Distortion Drives – Also called D-drives, they create a field of energy that allows a space vessel, missile or similar vehicle to enter an intermediary space between our “real” space-time and slipspace. This creates a sort of short cut through space, so that a vehicle seems to be traveling much faster than its actual velocity and gets to a destination much faster. The effect is not anywhere near as fast as going through a slipgate, which is essentially instantaneous, but it is far faster than conventional acceleration would allow. For example, a spacecraft can easily travel to Mars in under four days using a slipdrive instead of taking weeks or months.

Fringejumper – This kind of spacecraft devotes much more of its interior to powering the slipdrive and thrusters than most other comparably sized vehicles, so that it can maintain a fast pace of travel for a highly extended period of time, enabling it to make journeys to more remote areas of the solar system more easily.

Groundcar – Any small or mid-sized ground vehicle that travels only on roads and other solid surfaces. Larger vehicles would typically be termed groundtrucks or some such, but the overall term for all surface-based vehicles is “groundcar.”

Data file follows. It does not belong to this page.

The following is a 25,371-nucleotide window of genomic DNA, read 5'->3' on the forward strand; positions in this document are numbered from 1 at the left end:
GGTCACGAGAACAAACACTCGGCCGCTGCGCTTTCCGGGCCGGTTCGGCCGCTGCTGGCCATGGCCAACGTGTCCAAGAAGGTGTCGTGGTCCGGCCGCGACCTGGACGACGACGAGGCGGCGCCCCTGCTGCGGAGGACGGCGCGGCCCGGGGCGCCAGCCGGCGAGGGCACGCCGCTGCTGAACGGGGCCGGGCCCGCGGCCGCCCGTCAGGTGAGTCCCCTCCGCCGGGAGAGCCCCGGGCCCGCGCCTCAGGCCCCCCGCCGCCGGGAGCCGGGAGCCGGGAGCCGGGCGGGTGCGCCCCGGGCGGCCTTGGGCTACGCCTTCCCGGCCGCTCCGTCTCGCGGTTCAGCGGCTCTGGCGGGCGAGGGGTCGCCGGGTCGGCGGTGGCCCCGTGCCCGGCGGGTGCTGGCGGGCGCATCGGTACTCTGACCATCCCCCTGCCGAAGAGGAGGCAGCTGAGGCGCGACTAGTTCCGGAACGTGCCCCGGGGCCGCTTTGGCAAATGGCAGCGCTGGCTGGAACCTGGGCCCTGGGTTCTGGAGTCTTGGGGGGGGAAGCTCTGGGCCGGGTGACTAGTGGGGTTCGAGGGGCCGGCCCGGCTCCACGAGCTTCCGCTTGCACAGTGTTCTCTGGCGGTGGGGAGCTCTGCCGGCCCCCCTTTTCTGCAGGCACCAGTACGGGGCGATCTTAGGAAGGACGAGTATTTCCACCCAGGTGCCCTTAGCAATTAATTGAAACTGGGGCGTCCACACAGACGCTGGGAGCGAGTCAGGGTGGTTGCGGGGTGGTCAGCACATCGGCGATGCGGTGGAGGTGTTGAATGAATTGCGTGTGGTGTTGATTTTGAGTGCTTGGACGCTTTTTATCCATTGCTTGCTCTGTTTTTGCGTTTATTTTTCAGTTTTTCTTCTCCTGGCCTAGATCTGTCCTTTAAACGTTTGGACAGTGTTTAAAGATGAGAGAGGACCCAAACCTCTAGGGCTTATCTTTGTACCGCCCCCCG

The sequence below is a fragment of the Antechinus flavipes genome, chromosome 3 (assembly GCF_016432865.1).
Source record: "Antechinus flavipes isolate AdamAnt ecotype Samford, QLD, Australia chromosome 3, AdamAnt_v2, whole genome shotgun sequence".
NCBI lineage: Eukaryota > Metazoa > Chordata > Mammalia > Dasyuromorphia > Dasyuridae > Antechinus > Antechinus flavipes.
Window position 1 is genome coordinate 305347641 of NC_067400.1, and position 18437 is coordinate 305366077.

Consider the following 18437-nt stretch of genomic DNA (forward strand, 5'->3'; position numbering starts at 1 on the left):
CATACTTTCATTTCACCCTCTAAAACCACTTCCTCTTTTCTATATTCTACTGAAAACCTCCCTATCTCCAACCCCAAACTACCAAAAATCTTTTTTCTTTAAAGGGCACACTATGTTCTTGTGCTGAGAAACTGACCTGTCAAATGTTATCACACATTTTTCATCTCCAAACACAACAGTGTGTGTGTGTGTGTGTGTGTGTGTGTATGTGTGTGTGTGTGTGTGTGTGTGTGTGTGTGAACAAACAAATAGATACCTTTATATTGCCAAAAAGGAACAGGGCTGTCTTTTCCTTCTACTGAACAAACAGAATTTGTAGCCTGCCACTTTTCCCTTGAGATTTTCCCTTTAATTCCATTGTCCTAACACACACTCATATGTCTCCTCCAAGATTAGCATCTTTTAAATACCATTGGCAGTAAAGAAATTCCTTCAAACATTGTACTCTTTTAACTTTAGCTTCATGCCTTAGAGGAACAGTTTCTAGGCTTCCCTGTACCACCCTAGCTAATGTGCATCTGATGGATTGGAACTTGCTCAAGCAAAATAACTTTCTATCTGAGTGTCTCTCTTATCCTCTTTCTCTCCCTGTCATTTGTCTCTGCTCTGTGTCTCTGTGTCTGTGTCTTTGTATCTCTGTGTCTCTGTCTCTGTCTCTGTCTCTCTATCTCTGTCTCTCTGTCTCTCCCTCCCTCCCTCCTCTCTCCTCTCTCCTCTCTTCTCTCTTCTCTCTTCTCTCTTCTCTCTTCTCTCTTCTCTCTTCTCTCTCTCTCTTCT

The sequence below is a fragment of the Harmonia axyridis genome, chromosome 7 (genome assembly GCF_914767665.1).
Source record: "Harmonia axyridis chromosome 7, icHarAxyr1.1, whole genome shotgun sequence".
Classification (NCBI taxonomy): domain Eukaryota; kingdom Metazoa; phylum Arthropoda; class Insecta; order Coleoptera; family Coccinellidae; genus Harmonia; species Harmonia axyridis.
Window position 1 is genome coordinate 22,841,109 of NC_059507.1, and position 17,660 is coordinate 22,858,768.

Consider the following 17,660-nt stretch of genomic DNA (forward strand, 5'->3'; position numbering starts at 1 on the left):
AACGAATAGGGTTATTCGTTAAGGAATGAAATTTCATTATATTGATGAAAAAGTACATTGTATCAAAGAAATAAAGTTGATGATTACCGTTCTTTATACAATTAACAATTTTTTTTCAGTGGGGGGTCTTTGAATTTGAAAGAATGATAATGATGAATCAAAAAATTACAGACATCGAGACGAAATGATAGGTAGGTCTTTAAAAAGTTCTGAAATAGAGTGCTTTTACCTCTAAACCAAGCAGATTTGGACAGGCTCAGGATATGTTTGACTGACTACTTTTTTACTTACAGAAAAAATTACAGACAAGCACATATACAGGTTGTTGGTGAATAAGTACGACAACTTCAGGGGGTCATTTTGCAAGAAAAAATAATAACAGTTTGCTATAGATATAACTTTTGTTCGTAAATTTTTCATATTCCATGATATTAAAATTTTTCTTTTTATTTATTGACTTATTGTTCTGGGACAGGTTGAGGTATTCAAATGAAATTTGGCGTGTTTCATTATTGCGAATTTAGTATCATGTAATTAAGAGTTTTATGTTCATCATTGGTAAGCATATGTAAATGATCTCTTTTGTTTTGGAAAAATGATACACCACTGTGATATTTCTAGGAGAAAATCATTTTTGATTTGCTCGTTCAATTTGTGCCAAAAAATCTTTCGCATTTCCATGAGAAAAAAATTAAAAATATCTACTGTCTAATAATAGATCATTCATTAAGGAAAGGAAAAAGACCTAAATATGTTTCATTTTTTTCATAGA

Interdictor Field – This energy field is very similar to a distortion drive field, but is designed to force spacecraft out of slipspace and into normal space. They require a tremendous amount of energy to maintain and to spread out over a wife enough area to actually “capture” a ship in their embrace, so they are only used for specific and usually dire circumstances. Interdictor fields are also used sometimes to block slipspace transmissions.

Maglev car/Magline – Most public transportation trains use magnetic levitation technology. A maglev car can be as small as a two-seater or can be a larger train car that seats dozens. A magline is any route or track using maglev cars.

Slipcar – A slipcar can operate like a groundcar, but is primarily used to travel only relatively short distances on roads to drive to slipgate stations, so that it can travel instantly to another slipgate station located near its final destination.